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Encyclopedia > Standard deduction

Individual taxpayers in the United States are faced with a choice when preparing their tax returns. Starting with their AGI (adjusted gross income), they can itemize their deductions (from a list of allowable items) and subtract the total from their AGI (and any applicable personal exemptions) to arrive at their taxable income. Alternately, they can elect to subtract the standard deduction for their filing status (and any applicable personal exemptions) to arrive at their taxable income.

The applicable standard deduction amounts for tax year 2002 are:

Standard Deductions, tax year 2002
Filing status Standard deduction
Single 4700
Married filing joint 7850
Married filing separate 3925
Head of household 6900
Qualifying widow(er) 7850

The standard deduction is increased if any of the following conditions are met:

  • The taxpayer is age 65 or older
  • The taxpayer's spouse is age 65 or older
  • The taxpayer is legally blind
  • The taxpayer's spouse is legally blind

For each applicable condition, add $900 (if the filing status is married filing joint, married filing separate, or qualifying widow(er)) or $1150 (if the filing status is single or head of household) to the standard deduction specified above.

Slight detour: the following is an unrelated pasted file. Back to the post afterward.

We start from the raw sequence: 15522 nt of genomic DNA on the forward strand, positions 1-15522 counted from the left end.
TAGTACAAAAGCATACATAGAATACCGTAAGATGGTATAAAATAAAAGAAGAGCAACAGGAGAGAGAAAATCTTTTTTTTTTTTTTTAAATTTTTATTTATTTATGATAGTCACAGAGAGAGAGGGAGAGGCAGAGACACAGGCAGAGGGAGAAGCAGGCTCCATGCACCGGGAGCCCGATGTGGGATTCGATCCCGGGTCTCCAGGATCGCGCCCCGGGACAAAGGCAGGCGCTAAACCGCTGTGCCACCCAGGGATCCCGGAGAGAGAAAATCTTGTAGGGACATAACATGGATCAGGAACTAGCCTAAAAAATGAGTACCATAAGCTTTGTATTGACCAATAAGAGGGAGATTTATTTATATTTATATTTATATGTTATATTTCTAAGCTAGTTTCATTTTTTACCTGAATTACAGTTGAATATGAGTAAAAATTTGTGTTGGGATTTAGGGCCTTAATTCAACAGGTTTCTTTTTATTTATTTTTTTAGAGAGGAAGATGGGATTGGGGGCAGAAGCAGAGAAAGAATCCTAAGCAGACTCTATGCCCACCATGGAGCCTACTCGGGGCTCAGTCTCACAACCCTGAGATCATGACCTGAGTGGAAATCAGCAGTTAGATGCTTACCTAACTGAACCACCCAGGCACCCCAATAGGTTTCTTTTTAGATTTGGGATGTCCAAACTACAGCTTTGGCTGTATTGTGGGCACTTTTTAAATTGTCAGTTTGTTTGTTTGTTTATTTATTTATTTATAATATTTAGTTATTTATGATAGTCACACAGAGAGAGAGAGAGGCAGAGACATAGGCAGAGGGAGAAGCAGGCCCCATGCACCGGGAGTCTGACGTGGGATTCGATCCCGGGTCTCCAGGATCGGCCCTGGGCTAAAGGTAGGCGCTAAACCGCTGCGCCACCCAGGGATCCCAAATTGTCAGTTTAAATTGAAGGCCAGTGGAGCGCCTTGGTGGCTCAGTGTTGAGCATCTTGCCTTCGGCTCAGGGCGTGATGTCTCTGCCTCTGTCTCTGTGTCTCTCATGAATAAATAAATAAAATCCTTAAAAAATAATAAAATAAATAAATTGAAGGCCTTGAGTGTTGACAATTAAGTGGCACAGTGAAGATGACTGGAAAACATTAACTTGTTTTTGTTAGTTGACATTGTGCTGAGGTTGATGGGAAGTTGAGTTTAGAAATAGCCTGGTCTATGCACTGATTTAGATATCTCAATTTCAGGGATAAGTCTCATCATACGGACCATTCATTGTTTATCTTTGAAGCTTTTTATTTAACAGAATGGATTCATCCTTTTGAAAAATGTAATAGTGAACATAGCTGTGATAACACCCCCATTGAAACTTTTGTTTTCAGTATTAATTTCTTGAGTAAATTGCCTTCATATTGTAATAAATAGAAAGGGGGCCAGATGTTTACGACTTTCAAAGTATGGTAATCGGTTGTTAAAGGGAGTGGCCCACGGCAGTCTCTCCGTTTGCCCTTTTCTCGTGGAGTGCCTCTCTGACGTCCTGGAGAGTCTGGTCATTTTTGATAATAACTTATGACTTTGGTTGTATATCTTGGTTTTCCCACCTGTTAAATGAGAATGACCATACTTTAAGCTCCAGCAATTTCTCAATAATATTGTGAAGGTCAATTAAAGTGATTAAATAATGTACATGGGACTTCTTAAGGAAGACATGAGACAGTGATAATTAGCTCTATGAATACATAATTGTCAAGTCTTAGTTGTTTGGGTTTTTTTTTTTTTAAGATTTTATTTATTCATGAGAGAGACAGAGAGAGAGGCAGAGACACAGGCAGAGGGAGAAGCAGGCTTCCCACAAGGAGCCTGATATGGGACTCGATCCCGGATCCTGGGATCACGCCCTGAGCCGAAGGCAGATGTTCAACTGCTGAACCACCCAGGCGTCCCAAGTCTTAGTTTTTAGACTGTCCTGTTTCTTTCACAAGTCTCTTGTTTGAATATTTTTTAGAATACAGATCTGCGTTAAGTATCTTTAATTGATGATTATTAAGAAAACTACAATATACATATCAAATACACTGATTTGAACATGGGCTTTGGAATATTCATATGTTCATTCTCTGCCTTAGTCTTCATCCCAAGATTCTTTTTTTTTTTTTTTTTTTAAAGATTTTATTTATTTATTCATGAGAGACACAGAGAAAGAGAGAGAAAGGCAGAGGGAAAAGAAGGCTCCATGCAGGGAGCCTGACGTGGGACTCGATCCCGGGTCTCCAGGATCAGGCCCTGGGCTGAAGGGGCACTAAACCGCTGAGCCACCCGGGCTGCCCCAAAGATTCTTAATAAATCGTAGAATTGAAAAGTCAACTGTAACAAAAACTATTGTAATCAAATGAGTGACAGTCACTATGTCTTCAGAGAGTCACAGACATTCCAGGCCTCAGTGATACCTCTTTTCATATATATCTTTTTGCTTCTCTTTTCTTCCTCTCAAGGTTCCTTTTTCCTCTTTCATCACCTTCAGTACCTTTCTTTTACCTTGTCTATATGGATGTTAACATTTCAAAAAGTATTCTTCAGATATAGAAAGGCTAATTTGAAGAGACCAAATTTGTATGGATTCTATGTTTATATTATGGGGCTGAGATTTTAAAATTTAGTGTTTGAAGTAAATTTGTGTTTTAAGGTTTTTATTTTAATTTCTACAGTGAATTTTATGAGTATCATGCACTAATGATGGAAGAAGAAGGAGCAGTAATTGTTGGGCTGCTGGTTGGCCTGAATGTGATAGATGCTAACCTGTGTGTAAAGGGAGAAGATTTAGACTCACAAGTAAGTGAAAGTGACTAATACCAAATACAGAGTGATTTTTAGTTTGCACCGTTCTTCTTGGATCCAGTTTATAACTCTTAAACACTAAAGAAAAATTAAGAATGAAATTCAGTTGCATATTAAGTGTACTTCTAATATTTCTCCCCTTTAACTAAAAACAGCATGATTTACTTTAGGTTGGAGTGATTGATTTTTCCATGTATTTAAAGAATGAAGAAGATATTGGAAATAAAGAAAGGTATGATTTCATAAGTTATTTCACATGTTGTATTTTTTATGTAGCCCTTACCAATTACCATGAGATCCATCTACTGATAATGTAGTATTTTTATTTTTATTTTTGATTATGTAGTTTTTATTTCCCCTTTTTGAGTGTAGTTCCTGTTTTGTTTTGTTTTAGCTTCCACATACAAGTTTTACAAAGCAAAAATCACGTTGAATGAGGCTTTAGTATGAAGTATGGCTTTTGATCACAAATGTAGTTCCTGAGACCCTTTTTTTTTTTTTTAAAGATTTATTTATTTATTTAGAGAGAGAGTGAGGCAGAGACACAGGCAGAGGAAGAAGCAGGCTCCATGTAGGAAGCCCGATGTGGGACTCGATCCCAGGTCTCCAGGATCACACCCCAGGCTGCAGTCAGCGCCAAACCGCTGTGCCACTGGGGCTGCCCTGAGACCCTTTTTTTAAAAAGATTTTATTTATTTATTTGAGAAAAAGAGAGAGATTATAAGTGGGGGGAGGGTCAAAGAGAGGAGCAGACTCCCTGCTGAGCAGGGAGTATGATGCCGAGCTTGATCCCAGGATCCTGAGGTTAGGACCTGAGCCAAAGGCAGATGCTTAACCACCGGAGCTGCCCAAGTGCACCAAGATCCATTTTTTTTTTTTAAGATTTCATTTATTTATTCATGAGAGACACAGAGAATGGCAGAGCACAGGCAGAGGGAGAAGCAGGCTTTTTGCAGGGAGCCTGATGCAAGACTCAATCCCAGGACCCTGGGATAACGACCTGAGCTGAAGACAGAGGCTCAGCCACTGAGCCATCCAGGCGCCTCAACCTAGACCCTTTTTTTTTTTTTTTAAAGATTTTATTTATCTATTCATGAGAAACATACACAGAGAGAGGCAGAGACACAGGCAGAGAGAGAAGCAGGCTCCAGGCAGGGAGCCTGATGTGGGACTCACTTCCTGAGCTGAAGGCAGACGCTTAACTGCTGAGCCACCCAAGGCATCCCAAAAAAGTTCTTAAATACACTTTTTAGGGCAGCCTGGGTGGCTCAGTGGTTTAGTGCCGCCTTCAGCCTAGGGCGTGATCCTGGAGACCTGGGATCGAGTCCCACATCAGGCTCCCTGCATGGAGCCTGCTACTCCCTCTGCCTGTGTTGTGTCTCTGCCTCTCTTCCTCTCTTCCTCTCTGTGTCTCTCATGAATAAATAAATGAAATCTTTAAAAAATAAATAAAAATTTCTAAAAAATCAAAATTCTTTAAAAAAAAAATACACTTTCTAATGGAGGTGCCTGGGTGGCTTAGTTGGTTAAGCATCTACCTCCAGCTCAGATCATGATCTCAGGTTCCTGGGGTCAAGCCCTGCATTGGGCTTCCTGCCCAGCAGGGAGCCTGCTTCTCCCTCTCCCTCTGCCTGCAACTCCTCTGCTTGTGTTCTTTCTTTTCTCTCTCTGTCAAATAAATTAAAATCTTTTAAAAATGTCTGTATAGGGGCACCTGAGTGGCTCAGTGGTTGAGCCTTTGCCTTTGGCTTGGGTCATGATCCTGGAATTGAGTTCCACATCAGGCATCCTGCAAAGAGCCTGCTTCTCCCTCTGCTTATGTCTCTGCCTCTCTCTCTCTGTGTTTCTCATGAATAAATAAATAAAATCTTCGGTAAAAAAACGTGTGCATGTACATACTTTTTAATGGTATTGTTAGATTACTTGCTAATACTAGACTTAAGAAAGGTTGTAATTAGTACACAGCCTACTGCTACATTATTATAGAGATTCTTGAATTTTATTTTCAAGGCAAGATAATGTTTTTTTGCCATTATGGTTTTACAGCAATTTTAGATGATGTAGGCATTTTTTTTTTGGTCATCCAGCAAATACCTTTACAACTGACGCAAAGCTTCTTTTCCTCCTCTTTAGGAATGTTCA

For example, a 70-year old single filer's standard deduction would be $5850. A 40-year old blind single filer's standard deduction would also be $5850. A married couple, ages 78 and 80, where the taxpayer is blind would have a standard deduction of $10,550.

  Results from FactBites:
Tax Basics, Ch. 3: The standard deduction amount (388 words)
Married couples that file joint returns are given the biggest standard deduction, while couples opting to file separately get the smallest.
And the standard deduction is increased a bit for blind and elderly taxpayers.
The standard deduction's biggest attraction: A taxpayer doesn't have to keep track of each possible tax-deductible expense throughout the year.
Realty Times - Agent News and Advice (685 words)
The normal standard deduction amounts are $4,750 for an individual with the filing status of single and $7,000 for a head of household.
An often-missed break: The $9,500 deduction is also available to someone qualifying as a "surviving spouse" – IRS lingo for a widow or widower who has a dependent child and is entitled to use joint-return rates for two years after the death of a spouse in 2001 or 2002.
Some examples: The deduction rises from $4,750 to $5,900 for a single person who is age 65 or older, and from $4,750 to $7,050 for a single person who is at least 65 and blind.
  More results at FactBites »



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